It’s the home of the world’s largest collection of Emily Carr paintings, sketches and other possessions of the legendary artist as well as the actual Douglas Treaties, which helped to set the foundation for modern British Columbia. John Lennon’s 1960s-era Rolls Royce is there, once used by the Beatles to go to Buckingham Palace to be honoured by the Queen and bought by B.C.-based billionaire Jimmy Pattison.
These are only a few of more than seven-million artifacts in the Royal BC Museum, a 51-year-old complex in downtown Victoria that provincial Culture Minister Lisa Beare calls “a jewel of our province” for its role in displaying and explaining B.C. history.
But the province has concluded it’s time for an all-round overhaul of the museum; a revamp that covers the bricks and mortar as well as the way in which the museum tells B.C.'s story.
Museum chief executive Jack Lohman, a veteran of the Museum of London as well as an organization representing 15 national museums in South Africa, says the upgrade should include a new building.
That raises the possibility of a project costing hundreds of millions of dollars in a province where efforts to build a new Vancouver Art Gallery have become bogged down over similar multimillion-dollar costs. Upgrades to the Royal Alberta Museum in Edmonton, completed this past October, cost $375-million.
But Mr. Lohman says a new museum building, as opposed to a renovation, is the way to go, and the edge in getting it done is a provincial government that is enthusiastic about the museum as a provincial asset.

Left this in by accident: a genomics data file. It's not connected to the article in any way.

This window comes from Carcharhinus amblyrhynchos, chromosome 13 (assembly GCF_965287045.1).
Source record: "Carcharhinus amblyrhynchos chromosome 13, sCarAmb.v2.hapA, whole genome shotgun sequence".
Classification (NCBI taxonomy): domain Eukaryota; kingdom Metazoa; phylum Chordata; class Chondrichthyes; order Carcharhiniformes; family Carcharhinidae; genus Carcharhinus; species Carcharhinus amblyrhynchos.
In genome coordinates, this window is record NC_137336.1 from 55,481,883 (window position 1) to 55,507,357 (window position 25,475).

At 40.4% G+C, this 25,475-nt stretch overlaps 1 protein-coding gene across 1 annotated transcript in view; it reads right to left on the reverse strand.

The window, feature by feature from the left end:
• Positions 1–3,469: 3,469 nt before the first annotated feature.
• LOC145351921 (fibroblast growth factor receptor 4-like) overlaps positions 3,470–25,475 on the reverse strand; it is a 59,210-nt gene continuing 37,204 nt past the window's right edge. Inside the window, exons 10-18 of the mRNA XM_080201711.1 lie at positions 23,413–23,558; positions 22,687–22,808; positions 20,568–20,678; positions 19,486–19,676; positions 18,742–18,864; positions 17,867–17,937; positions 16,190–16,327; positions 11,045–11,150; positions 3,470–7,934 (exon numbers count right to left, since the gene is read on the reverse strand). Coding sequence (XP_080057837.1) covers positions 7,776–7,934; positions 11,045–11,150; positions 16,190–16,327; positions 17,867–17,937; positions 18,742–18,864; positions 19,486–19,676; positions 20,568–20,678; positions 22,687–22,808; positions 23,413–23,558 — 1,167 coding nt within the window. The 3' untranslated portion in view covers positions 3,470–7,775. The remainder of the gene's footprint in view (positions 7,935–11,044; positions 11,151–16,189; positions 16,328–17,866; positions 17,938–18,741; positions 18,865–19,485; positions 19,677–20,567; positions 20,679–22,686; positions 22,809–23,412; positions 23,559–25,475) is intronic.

“In my own view, I think a new building is going to serve British Columbians better than a 50-year-old building with poor access, dependent on lifts and spaces that don’t work for us,” Mr. Lohman said.
In recent remarks, for example, Premier John Horgan has been talking about using any new museum upgrade as a showcase for B.C. wood products as part of a continuing commitment to use such components in government infrastructure projects.
Mr. Lohman, who has been with the B.C. museum since 2012 , says the current B.C. complex – which has issues with asbestos – allows only a small fraction of museum holdings to be displayed. Although the current building is about 50 years old, the museum has existed as an institution for about 133 years.
Located alongside the provincial legislature and Empress Hotel, the museum has three permanent galleries covering First Nations’ history, natural history and modern history. It includes an IMAX theatre. In recent years, annual attendance has hovered between 710,000 and 790,000.
Mr. Lohman said it’s too soon to be specific about costs for a new Royal B.C. Museum complex, but cited the costs of various new and renovated museums, including $351-million to build the Canadian Museum of Human Rights in Winnipeg, which opened in 2014, as well as the upgrades of the Royal Alberta Museum. “You can see that a certain ambition provides a certain cost,” he said. “Until the studies are done, I wouldn’t like to say [the cost] should be this or that, but there are a lot of benchmarks out there in terms of what new museums are costing.”